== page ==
That one effort created almost $700,000 worth of funding.

An aerial view of Highway 63 south of Fort McMurray shows smoke from the wildfires taken from a CH-146 Griffon helicopter on May 5.  Photo by MCPL VanPutten
An aerial view of Highway 63 south of Fort McMurray shows smoke from the wildfires taken from a CH-146 Griffon helicopter on May 5. Photo by MCPL VanPutten

Down To Business
While the group was lucky to avoid a catastrophic loss of a building, it didn’t escape the fire’s wrath entirely. The location in the Gregoire neighbourhood of Fort McMurray suffered smoke damage to both the building and inventory.

The facility and the administrative building next door were having contaminated insulation and ceiling tiles replaced as of late June. The most grueling work centered on the inventory.

At the time of the evacuation order, the company had 230 new, 110 used vehicles on site. Every vehicle suffered some degree of smoke damage.

“Some you would open up and it would smell like a campfire; others seemed fine until they were driven and the engine would heat up; all of a sudden the smell would start to come through,” he said.

To clean the inventory, Giles and the team turned to special deodorizing equipment, custom chemicals and the heavy-duty wash tunnel constructed to take oil sands mud and grime off site trucks.

The entire method is captured and explained in one of Giles custom videos under the #YMMSMOKEREHAB tab on the company’s website. Narrated by Giles himself, the 7 1/2 minute video details the elaborate and thorough cleaning process each vehicle has to undergo.

First up is a chemical mist intended for the rubber moldings, tonneau covers, etc. Next is a high-velocity exterior water spray to the body and undercarriage.

Cabin and air filters are replaced before the ozone process begins.

With smaller ozone generators taking up to six hours to remove the odour from cabins, NorthStar bought eight ozone generators traditionally used in hotels to speed up the process. The unit is plugged in, the vehicle fan is turned on high and the interior is odour free in about two hours.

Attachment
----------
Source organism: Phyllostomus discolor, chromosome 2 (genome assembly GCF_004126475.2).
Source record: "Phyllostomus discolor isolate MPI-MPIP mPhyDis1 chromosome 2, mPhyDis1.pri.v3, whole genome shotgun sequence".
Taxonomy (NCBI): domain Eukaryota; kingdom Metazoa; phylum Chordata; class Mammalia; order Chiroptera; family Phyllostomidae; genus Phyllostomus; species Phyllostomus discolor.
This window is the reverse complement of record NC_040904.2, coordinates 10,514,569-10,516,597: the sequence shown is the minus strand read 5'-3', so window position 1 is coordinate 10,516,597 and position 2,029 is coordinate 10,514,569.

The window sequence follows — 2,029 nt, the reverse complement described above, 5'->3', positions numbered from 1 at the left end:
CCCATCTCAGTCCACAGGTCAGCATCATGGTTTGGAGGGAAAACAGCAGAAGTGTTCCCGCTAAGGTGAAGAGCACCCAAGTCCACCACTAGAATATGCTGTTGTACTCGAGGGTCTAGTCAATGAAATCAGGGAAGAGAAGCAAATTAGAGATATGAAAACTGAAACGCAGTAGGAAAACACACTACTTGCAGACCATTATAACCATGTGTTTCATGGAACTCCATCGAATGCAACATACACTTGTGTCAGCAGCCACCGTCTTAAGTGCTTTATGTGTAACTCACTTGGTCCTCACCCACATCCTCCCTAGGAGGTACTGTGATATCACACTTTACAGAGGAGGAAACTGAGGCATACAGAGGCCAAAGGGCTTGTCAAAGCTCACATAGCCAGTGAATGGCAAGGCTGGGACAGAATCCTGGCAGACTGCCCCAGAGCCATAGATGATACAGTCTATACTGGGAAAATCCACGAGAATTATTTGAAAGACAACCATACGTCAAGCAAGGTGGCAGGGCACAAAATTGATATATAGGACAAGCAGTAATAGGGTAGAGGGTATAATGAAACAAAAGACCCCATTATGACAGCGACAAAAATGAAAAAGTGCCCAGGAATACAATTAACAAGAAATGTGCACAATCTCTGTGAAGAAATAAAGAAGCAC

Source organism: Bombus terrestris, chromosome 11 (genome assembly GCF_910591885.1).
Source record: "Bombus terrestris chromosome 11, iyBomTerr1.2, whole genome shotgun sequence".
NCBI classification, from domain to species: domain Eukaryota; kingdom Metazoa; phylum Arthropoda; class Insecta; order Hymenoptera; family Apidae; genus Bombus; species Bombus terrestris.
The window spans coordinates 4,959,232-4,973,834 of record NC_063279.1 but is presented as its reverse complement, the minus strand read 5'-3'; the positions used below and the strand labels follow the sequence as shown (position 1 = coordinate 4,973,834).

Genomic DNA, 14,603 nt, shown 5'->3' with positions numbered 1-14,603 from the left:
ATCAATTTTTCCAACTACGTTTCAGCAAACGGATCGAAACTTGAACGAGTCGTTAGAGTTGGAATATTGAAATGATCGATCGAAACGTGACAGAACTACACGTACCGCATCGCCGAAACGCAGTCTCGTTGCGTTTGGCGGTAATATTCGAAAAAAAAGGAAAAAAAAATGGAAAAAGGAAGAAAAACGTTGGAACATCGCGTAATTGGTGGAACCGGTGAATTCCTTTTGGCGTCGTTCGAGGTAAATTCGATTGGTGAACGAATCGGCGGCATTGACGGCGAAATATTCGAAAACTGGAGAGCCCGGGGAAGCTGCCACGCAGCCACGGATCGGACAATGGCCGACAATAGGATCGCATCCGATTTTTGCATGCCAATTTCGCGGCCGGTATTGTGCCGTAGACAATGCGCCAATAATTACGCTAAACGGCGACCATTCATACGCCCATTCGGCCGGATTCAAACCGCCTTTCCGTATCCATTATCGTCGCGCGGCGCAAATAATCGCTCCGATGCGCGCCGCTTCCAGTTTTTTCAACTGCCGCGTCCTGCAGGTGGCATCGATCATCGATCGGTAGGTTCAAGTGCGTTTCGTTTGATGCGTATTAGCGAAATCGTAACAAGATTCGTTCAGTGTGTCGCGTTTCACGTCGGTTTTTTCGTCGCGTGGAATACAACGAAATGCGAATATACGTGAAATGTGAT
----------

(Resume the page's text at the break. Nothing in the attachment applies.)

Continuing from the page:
“These things are so powerful that on some of the new vehicles, it took out the new car smell,” Giles explained. “It came back after a couple of days, but they are very powerful.”

The final stage is an arduous detail process that sees staff wipe down the entire engine compartment, shampoo the carpets, wipe down the interior and even blast deodorizing spray into the vents to ensure all the smoke residue is gone.

NorthStar’s cleaning system is so thorough it has garnered attention from insurance companies looking to get damaged vehicles cleaned; Giles has even started retailing the service to customers with prices ranging form $29.95 for an exterior wash all the way up to $579.95 for the platinum smoke removal package.

While the cleaning business is shaping up as a tidy profit centre for the group, it is sales that continue to lag in the early days post fire.

Giles said despite floor traffic slowly picking up as the weeks go on, volume remains down for obvious reasons. The end of the boil water advisory in mid-June brought more people back as will the end of the school year as evacuees who scrambled to get their school-age kids enrolled elsewhere during the mandatory evacuation return for the summer.

Should NorthStar and the other Fort McMurray dealerships expect a major run on business?

“I don’t think so,” Giles answered. He noted that despite the lack of an official count of the number of cars lost in the flames, the majority of people who knew their vehicle was destroyed likely replaced them as soon as possible.

His most pressing business issues remain getting all his staff back to work and dealing with the likely insurance hurdles to come around business interruption.

Giles says that because he didn’t have a facility destroyed in the blaze, traditional business interruption service will not cover the losses suffered on the sales side.

“Typically, you wouldn’t insure your sales department because you can always sell cars out of trailers and find a place for inventory. But this situation where you’re not allowed to go back and sell cars and where your customers are not allowed to come back and buy them has never really been done.”